The family of nuclear factor-kappaB (NF-κB) transcription factors is intimately involved in the regulation of expression of numerous genes in the setting of the inflammatory response. Inflammation, cartilage degradation, cell proliferation, angiogenesis and pannus formation are hallmarks of the pathogenesis of both collagen-induced arthritis (CIA) in rodents and rheumatoid arthritis (RA) in humans. The aim of this study is to investigate the effect of PBS-1086, a Rel inhibitor of NF-κB, on the modulation of the inflammatory response in mice subjected to CIA in comparison to the effect of etanercept. CIA was induced in mice by an intradermal injection of bovine type II collagen (CII) emulsion and complete Freund's adjuvant (CFA) at the base of the tail. On day 21, a second injection of CII in CFA was administered. Mice developed erosive hind paw arthritis when immunised with CII in CFA. Macroscopic clinical evidence of CIA first appeared as peri-articular erythema and oedema in the hind paws. The incidence of CIA was 100% by day 28 in the CII challenged mice and the severity of CIA progressed over a 35-day period with a resorption of bone. The histopathology of CIA included erosion of the cartilage at the joint. Treatment with PBS-1086 starting at the onset of arthritis (day 21) ameliorated the clinical signs at days 21-35 and improved histological status in the joint and paw. In addition, it also reduced the neutrophil infiltration which is a key mediator of RA. In this study, we demonstrate that PBS-1086 exerts an anti-inflammatory effect during chronic inflammation and ameliorates the tissue damage associated with CIA. The anti-inflammatory activities of PBS-1086 are comparable to those of etanercept treatment.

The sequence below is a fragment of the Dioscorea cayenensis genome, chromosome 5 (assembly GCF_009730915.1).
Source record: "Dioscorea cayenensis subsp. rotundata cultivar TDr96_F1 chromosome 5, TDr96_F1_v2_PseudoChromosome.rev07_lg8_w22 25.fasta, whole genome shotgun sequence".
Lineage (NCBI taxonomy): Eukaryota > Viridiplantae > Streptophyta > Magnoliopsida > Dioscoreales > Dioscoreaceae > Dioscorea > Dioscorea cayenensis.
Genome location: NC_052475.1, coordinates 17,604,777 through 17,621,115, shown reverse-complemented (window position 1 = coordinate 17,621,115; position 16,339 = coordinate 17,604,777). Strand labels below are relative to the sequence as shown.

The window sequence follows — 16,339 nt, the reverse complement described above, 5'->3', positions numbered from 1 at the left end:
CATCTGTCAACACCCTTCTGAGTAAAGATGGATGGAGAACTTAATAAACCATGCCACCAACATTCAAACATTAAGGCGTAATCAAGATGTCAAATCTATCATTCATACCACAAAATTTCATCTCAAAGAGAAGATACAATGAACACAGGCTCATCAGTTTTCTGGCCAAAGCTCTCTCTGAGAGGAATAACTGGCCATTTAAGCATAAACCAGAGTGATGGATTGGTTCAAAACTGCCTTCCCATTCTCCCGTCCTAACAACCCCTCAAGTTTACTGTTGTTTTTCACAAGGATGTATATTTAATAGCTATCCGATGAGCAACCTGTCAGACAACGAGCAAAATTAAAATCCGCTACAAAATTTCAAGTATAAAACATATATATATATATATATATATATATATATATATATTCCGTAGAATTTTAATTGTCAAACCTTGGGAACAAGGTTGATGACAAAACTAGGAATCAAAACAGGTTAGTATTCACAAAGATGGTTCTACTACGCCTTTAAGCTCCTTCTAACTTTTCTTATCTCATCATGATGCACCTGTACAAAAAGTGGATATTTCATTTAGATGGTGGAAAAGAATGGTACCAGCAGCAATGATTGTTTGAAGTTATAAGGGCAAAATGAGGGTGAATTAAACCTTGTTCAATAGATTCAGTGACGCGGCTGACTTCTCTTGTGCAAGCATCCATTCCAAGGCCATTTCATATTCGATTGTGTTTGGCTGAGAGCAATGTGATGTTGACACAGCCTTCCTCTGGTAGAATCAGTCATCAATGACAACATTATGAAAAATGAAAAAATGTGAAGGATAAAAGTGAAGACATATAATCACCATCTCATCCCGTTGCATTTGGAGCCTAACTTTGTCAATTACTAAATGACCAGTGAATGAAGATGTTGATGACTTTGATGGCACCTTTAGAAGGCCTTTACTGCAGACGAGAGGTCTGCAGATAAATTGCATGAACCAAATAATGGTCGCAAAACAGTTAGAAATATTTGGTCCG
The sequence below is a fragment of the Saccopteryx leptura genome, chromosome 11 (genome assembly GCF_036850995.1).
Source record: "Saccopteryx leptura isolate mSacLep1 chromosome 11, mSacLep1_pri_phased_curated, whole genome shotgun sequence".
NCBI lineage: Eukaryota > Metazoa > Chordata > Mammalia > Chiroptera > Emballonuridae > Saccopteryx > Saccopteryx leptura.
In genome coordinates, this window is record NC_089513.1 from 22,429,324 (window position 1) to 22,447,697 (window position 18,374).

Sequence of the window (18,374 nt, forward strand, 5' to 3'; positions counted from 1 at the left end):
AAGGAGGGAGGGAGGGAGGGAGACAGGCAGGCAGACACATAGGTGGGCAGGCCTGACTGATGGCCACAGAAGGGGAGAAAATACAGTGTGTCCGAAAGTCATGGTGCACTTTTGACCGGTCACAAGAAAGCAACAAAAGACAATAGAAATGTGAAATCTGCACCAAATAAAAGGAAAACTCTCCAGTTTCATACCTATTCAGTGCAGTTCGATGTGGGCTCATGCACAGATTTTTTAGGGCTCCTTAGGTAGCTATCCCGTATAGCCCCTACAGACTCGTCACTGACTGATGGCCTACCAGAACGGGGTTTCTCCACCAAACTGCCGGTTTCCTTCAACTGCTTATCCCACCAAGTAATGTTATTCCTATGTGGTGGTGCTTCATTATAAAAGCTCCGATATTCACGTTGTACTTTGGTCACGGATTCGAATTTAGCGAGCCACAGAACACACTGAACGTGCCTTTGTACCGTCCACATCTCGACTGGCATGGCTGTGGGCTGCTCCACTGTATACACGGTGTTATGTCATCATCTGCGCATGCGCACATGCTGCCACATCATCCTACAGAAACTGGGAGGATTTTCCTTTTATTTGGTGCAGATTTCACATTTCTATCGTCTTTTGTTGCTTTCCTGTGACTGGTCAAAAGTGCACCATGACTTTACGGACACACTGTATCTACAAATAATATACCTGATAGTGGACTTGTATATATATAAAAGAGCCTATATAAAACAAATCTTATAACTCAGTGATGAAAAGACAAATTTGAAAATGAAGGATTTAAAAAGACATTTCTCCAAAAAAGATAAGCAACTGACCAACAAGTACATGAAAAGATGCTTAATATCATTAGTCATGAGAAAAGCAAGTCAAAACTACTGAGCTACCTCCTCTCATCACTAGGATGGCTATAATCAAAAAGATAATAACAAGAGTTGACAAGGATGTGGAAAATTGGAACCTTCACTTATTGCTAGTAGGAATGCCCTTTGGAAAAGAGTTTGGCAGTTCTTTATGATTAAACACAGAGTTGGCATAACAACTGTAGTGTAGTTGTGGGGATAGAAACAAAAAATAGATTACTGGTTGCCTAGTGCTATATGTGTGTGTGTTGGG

|Original language||English (US)|
|Number of pages||9|
|Journal||European Journal of Inflammation|
|Publication status||Published - Jan 2012|
ASJC Scopus subject areas
- Immunology and Allergy